Food saved from landfill feeds 465 people

Food saved from landfill feeds 465 people

A food distribution project launched two months ago has prevented 5.5 tonnes of food from going to waste.

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Newtown Food Surplus in Powys started in October and has already helped feed 465 people.

Now the volunteers who run the project hope to expand it in 2022 with the help of a lottery grant.

In December, organisers heard it had been approved for 100,000 funding which will enable it to employ staff, rather than rely on volunteers.

Vicky Rowe, who started the initiative after working on a similar scheme in Aberystwyth, said the lottery funding will make a huge difference,

"It's a lot of hours running this sort of project so we do need some paid members of staff - volunteer coordinators and a chef," she said.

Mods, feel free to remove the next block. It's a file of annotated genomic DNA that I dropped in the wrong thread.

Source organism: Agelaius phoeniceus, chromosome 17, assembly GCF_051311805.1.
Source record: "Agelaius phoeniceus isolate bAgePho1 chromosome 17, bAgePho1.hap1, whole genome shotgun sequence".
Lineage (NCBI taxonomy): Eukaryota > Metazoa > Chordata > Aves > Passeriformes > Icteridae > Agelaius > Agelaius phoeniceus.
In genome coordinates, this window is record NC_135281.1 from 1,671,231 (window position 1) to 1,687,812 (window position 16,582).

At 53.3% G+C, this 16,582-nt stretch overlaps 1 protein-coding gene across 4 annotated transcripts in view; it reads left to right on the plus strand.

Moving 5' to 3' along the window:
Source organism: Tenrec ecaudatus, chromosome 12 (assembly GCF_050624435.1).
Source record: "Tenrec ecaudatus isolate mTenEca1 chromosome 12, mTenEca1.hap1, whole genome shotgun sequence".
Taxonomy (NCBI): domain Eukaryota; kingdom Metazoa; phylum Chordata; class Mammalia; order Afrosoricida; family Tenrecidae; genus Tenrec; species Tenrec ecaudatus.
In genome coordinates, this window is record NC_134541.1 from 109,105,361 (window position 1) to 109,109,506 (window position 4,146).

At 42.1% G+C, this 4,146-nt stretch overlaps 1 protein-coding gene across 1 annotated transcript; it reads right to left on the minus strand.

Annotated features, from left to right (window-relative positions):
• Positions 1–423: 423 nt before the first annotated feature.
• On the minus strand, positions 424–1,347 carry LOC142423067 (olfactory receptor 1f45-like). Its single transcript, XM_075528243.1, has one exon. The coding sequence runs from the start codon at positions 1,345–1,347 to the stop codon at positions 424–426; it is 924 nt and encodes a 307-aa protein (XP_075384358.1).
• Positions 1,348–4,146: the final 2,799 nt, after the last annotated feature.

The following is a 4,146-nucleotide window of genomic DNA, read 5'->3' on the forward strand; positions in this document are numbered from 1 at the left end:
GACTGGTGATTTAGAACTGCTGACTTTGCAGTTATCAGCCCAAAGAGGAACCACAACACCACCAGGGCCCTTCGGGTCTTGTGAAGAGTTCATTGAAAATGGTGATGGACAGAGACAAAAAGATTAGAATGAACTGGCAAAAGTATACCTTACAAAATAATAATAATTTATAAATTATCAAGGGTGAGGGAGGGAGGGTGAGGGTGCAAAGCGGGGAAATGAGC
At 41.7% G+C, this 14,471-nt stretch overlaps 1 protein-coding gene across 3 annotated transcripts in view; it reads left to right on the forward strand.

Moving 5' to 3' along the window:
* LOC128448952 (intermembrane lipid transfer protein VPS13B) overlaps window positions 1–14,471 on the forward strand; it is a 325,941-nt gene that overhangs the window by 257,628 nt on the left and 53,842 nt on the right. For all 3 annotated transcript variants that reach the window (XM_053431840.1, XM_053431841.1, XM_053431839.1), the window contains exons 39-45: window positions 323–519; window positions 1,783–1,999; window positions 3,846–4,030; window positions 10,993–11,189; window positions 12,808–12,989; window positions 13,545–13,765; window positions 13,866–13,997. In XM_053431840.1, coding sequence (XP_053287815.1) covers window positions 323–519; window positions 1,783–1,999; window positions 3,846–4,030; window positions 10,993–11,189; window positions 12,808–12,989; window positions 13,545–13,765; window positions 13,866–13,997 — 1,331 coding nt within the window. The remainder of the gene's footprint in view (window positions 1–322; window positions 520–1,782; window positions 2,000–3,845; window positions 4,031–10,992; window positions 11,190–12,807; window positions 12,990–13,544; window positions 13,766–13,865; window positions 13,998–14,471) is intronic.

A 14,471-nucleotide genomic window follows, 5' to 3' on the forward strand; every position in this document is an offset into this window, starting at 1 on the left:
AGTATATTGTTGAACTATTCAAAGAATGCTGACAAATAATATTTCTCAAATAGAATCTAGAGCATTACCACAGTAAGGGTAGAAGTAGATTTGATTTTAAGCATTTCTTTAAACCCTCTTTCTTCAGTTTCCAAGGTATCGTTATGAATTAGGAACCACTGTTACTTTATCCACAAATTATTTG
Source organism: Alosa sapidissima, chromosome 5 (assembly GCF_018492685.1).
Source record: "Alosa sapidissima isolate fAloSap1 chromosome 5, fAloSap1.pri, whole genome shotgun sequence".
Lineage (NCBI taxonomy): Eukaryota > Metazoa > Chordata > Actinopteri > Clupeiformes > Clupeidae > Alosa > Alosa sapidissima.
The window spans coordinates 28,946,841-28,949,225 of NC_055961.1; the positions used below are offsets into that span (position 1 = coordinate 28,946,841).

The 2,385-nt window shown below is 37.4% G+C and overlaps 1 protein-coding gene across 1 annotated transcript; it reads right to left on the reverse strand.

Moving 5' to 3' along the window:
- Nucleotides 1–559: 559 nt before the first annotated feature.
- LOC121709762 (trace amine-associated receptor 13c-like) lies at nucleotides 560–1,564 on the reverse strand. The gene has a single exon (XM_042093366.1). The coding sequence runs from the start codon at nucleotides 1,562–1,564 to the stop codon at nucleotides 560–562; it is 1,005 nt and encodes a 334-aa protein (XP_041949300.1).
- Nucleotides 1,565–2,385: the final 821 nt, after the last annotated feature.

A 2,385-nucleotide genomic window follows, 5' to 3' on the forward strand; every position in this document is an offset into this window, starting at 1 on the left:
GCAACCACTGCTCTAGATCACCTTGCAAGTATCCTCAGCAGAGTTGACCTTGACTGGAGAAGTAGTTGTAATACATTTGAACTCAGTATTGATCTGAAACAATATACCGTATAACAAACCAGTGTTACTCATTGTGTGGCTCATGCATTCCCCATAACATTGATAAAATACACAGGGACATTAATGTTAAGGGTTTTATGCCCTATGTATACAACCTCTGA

"A lot of food that comes in late at night is 'use by' and we need to cook it, and get it into the freezers.

"But we will [also] need to expand into larger premises of some description. There's a chiller [that] we want to get that up and running. That will be a game changer for us because a lot of the fresh produce can be stored in there."

Volunteers go to supermarkets in Newtown and Welshpool at closing time to pick up surplus food that is close to the "use by" or "best before" dates.

One of the volunteers, Simon Longley, said after one visit: "We've got lots of bread but we've also got doughnuts, spring onions, a whole tray full of salad tomatoes and strawberries: anything the supermarkets can't sell any more because it's reached the 'best by' date or it's reached the 'use by' date.

"It's a legal issue for 'use by' - you cannot sell something that's reached its use by date. 'Best by' is only a recommendation - you judge it by looking at it and checking it.

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